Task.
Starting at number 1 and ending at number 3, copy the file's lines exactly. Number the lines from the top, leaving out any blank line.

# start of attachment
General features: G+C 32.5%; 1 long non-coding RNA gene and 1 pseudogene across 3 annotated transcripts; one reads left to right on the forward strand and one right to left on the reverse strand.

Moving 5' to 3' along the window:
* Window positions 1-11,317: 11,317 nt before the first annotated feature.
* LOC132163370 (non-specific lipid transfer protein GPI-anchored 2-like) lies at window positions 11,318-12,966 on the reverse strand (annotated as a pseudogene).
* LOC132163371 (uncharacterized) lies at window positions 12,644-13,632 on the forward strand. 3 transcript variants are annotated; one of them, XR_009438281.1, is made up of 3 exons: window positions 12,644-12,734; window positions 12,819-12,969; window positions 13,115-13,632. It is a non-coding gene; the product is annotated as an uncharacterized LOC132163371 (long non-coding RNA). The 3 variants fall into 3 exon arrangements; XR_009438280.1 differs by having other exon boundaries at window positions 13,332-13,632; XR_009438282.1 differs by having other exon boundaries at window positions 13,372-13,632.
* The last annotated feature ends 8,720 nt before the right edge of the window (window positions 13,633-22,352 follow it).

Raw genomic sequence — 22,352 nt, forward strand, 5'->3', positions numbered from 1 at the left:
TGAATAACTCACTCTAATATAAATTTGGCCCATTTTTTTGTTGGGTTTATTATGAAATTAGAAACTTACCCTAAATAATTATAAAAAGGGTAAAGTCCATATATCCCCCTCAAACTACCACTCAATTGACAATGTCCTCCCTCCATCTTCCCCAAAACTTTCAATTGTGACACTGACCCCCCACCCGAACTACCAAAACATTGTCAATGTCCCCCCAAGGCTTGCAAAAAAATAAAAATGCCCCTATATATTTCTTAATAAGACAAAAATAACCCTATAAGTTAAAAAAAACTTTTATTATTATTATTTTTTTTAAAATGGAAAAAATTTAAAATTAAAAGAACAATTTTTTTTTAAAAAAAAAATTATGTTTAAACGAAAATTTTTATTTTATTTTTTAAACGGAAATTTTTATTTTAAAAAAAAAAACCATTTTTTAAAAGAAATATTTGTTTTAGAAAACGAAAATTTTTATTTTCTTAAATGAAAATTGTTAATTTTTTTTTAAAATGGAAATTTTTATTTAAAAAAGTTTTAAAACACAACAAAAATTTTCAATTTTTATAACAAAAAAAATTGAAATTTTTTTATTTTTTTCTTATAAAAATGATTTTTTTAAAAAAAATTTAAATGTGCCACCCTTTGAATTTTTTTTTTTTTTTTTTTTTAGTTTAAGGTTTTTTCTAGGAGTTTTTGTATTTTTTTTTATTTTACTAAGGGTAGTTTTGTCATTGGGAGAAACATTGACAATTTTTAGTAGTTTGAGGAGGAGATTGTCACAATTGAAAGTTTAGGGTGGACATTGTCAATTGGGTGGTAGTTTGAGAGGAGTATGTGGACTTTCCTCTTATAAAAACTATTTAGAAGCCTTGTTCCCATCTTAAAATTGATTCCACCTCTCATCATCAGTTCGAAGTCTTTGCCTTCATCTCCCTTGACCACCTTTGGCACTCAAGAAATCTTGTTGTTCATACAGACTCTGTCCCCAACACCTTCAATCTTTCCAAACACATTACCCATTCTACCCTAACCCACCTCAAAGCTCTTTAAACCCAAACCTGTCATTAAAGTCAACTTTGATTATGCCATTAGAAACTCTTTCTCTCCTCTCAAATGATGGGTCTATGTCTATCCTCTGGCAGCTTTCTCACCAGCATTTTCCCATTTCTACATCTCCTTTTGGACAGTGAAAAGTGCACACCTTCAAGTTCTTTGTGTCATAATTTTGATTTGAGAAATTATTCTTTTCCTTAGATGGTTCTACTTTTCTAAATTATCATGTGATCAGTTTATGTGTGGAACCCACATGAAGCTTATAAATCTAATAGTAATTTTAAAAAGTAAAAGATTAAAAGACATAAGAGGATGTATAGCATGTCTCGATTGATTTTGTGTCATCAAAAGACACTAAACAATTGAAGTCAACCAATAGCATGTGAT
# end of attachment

General features: G+C 32.5%; 1 long non-coding RNA gene and 1 pseudogene across 3 annotated transcripts; one reads left to right on the forward strand and one right to left on the reverse strand.

Moving 5' to 3' along the window:
* Window positions 1-11,317: 11,317 nt before the first annotated feature.